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Cops of 'Reno 911!' head to Florida in their first full-length movie

Lisa Heyamoto
McClatchy Newspapers

("Reno 911!: Miami" is a parody. Lt. Jim Dangle, Deputy Trudy Wiegel and Deputy Travis Junior, played respectively by Thomas Lennon, Kerri Kenney-Silver and Robert Ben Garant, were in character for this interview.)


SAN FRANCISCO - Being a cop is a tough job. And for the brave officers at the Washoe County Sheriff's Department, protecting and serving the good people of Reno has always been a particular challenge.

Big shots like, say, professional educators or clinical psychologists might venture that it might be because each of the eight members of this elite crime-fighting unit is_to use the technical term_dumb as paint.

But the officers themselves know better.

"You have to be a blank slate, mentally, to be in law enforcement," explains Deputy Travis Junior in an interview at the Ritz-Carlton Hotel. Junior, as if to underscore his superior intelligence and instinct, wore his bulletproof vest in anticipation of the unexpected dangers that frequently lurk in a luxury hotel.

Junior was in town with fellow Deputy Trudy Wiegel and Lt. Jim Dangle to promote their new movie, "Reno 911!: Miami," a "Cops"-style film based on the popular Comedy Central TV program that chronicles their watch over the mean streets of Reno.

In their full-length debut, which opens Friday, the squad heads south to Miami, where they've been invited to, and subsequently barred from, a national police conference. When an evil band of terrorists attacks the conference venue, trapping a country's worth of law enforcement inside, it's up to them to save the day.

How do they do it? By using the same strategy they do to keep Reno the crime-free city it is today: doing almost nothing at all.

"If two crackheads are fighting, sometimes it's best not to answer the call," said Junior.

But everyone knows that a true cop's power lies in his facial hair. Does the cop make the mustache or does the mustache make the cop?

"Oh, that's the chicken or the egg," Junior said. "That's an unanswerable question."

There are, however, other elements that are fundamental for a cop to do his job and to do it well: the aforementioned mustache (sorry, ladies), a gun and, in Dangle's case, a pair of alarmingly short shorts.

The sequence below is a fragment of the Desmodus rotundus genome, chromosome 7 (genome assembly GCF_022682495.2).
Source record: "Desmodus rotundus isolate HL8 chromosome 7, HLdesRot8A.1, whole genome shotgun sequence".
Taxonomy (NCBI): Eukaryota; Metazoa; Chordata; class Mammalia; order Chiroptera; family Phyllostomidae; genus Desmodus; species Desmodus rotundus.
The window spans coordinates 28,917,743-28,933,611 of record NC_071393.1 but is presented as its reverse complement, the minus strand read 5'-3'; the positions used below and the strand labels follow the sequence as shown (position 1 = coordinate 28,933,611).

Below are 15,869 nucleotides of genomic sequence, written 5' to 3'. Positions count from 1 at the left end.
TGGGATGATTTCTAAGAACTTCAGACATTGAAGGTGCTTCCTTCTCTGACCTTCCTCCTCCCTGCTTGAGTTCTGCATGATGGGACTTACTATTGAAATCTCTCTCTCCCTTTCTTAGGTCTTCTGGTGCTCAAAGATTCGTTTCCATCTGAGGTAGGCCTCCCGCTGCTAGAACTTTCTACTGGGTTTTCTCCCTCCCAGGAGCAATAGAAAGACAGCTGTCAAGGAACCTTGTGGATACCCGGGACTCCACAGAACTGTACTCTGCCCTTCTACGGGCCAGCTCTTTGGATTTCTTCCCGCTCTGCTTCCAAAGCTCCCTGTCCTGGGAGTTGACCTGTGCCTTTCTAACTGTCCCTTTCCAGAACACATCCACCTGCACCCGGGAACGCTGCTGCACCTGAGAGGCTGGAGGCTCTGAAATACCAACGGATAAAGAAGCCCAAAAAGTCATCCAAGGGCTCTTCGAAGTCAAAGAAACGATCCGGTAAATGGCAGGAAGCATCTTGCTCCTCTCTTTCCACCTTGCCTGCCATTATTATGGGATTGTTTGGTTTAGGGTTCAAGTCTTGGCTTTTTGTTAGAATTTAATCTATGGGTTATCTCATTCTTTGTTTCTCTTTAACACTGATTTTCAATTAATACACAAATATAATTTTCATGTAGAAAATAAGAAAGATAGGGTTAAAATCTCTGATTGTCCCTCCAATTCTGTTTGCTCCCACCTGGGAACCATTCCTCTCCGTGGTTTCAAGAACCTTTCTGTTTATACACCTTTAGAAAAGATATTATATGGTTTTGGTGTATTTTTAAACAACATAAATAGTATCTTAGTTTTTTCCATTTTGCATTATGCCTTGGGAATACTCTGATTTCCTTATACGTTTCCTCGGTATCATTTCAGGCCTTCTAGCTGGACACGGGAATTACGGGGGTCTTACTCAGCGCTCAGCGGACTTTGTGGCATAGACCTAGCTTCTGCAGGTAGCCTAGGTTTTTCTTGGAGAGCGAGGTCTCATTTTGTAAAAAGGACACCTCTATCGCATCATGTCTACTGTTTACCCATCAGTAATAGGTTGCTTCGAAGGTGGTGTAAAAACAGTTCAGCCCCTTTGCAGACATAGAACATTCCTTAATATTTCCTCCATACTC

Once reluctantly installed in their new positions by Miami's mayor, the officers traded in their usual Reno khaki for the blue and white of the "Magic City," a tougher transition for some then others.

"I like the khaki because the blue and white makes me feel like a gay ice cream salesman," Junior said.

"I like the (blue and white) for the exact same reason," Dangle added, and with flair.

But a uniform's a uniform, and you don't need some fancy polyester pants (or shorts) to do the job you were born, or at least court-ordered, to do.

For Dangle and Wiegel, the decision to become a cop wasn't so much a choice as it was the result of what some would call a glaring error in judgment.

"They took away my real estate license for what they call `fraud' and what I call `a misunderstanding,'" Dangle said. "So I sold that condo to (a few) different buyers. A lot of people don't get me."

Wiegel was pointed toward law enforcement on doctor's orders after a lucrative career in frozen yogurt sales ended when she introduced a topping that broke several, if not all, statutes of the health code.

For Junior, a third-generation cop, his career choice was written in both the stars and some arguably questionable genes.

But personal criminal histories aside, these officers know that they're damn good cops.

Because, as Dangle tells his team in an inspirational speech that would make Vince Lombardi cry like a little girl: "We may not be the smartest, we may not be the best trained and we may not be the smartest."

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